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The Melt-Down

by Eva Pasco 

sixites ice creamDuring those long hot summers of the Sixties, we'd pile up in the Plymouth Suburban station wagon or one of my dad's restored Bonnie & Clyde mobiles after dinner for a leisurely drive with no particular destination in mind. A prerequisite before takeoff: crank the windows all the way down so the breeze drafted by momentum plastered our hair back from our faces and made our eyes squint. Under my father's direct order and through mutual disdain, my sister and I sat by our respective doors--two backseat barbarians under surveillance for fighting from the rear view mirror. As far as I was concerned, nothing could be finer than cruising along to the Beach Boys trailing the lyrics to "All Summer Long" (1964)," realizing even as a youngster, all good things come to an end...won't be long till summer time is through...

Depending on the myriad turns my father took, we'd wind up either at Dairy Queen for soft serve ice cream or Edwards, the Baskin-Robbins of its time in good old Fairlawn, the citified village of Lincoln. Any ice cream pit stop was against my father's better judgment due to a double entendre melt-down--one from the inevitable mishaps perpetrated by my sister wielding an ice cream cone; the other being the fit my dad would take on behalf of upholstery. Oh, he attempted to regulate my sister's ice cream consumption by confining her scoop to a cup, but he softened like vanilla swirl when she cried for a cone. She also resisted my mother's dissuasion from ordering pistachio, dutifully aiding and abetting my sister by licking the drips of her least favorite flavor from a soggy sugar cone.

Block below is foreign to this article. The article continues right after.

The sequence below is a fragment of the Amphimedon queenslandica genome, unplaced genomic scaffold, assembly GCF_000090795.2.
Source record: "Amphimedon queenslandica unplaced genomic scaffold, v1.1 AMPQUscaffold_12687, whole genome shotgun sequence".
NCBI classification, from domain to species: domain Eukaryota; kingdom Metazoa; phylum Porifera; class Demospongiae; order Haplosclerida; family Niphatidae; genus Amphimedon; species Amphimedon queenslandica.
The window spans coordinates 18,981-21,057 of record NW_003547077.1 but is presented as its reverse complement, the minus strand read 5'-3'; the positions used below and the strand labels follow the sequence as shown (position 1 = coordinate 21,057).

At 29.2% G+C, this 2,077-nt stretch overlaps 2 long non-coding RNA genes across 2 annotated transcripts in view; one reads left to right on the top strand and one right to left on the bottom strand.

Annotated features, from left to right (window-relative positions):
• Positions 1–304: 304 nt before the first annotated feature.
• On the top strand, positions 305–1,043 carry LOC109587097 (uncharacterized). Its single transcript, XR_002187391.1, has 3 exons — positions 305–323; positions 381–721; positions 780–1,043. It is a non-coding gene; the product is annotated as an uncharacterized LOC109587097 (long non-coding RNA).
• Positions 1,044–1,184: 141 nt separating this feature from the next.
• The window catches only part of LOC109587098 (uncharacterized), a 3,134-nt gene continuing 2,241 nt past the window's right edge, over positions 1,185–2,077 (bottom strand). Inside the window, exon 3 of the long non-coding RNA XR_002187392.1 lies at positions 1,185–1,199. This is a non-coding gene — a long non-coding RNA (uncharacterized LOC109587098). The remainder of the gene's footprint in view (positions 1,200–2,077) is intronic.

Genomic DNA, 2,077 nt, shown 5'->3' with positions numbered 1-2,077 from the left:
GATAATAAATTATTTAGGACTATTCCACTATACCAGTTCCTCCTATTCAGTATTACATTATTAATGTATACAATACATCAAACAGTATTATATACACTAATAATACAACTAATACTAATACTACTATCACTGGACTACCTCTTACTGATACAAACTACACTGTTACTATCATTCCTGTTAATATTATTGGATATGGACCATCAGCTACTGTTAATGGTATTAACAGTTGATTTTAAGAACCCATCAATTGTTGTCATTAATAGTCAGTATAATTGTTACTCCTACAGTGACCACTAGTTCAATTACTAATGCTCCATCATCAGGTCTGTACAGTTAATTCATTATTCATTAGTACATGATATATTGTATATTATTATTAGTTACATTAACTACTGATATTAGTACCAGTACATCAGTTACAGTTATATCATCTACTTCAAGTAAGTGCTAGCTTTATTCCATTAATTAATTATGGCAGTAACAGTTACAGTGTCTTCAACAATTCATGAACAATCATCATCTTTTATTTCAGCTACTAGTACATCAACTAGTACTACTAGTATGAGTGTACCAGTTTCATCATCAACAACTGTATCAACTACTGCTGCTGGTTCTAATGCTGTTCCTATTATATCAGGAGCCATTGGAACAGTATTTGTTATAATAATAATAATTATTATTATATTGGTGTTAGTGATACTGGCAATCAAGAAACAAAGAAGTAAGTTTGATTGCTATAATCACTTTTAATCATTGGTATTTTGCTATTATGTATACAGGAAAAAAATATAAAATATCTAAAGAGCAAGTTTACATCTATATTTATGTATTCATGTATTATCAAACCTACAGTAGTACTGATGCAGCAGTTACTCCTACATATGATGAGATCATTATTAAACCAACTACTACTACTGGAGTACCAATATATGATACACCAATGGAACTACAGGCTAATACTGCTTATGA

Once, at my father’s insistence, we nibbled our ice cream standing near the takeout window, but the sultry summer air only hastened the melt-down, and the thrill was not quite the same as enjoying the ever evolving scenery from inside a moving vehicle. Henceforth, fortified with plenty of napkins, my father would dole out our ice cream cones through the open windows of the car, and admonish my sister not to bite the bottom of her cone. Not long into the cruise she'd do just that, or squeeze the cone too hard such that it collapsed, prompting my mother to drape over the front seat and rectify the situation. My father would waffle vehemently in the aftermath of these disasters.

In retrospect, those melt-downs would come to pass as my sister and I came of age in the Sixties. These same meltdowns surface every now and then to the tune of...’Member when you spilled ice cream all over the carseat...We've been havin' fun all summer long...Somehow the simple pleasures of life from a bygone era spill into our thoughts and we savor their flavor before they melt away.


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Underlying Notes by Eva Pasco  An E. Quiche by Eva Pasco



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